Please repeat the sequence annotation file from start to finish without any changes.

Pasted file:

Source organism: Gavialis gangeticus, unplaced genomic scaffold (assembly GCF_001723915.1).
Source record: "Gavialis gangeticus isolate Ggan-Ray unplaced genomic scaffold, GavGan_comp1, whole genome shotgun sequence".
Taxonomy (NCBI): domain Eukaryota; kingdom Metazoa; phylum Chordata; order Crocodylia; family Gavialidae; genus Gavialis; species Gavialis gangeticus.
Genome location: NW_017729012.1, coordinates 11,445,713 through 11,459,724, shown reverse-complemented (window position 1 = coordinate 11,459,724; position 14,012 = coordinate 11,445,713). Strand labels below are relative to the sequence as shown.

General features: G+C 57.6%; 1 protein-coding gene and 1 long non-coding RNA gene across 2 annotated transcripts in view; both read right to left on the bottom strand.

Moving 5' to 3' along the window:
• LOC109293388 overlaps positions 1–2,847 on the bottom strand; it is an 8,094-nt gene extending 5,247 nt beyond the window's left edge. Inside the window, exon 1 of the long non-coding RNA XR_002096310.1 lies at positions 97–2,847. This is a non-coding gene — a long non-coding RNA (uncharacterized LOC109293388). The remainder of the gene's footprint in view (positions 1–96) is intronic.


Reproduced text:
Source organism: Gavialis gangeticus, unplaced genomic scaffold (assembly GCF_001723915.1).
Source record: "Gavialis gangeticus isolate Ggan-Ray unplaced genomic scaffold, GavGan_comp1, whole genome shotgun sequence".
Taxonomy (NCBI): domain Eukaryota; kingdom Metazoa; phylum Chordata; order Crocodylia; family Gavialidae; genus Gavialis; species Gavialis gangeticus.
Genome location: NW_017729012.1, coordinates 11,445,713 through 11,459,724, shown reverse-complemented (window position 1 = coordinate 11,459,724; position 14,012 = coordinate 11,445,713). Strand labels below are relative to the sequence as shown.

General features: G+C 57.6%; 1 protein-coding gene and 1 long non-coding RNA gene across 2 annotated transcripts in view; both read right to left on the bottom strand.

Moving 5' to 3' along the window:
• LOC109293388 overlaps positions 1–2,847 on the bottom strand; it is an 8,094-nt gene extending 5,247 nt beyond the window's left edge. Inside the window, exon 1 of the long non-coding RNA XR_002096310.1 lies at positions 97–2,847. This is a non-coding gene — a long non-coding RNA (uncharacterized LOC109293388). The remainder of the gene's footprint in view (positions 1–96) is intronic.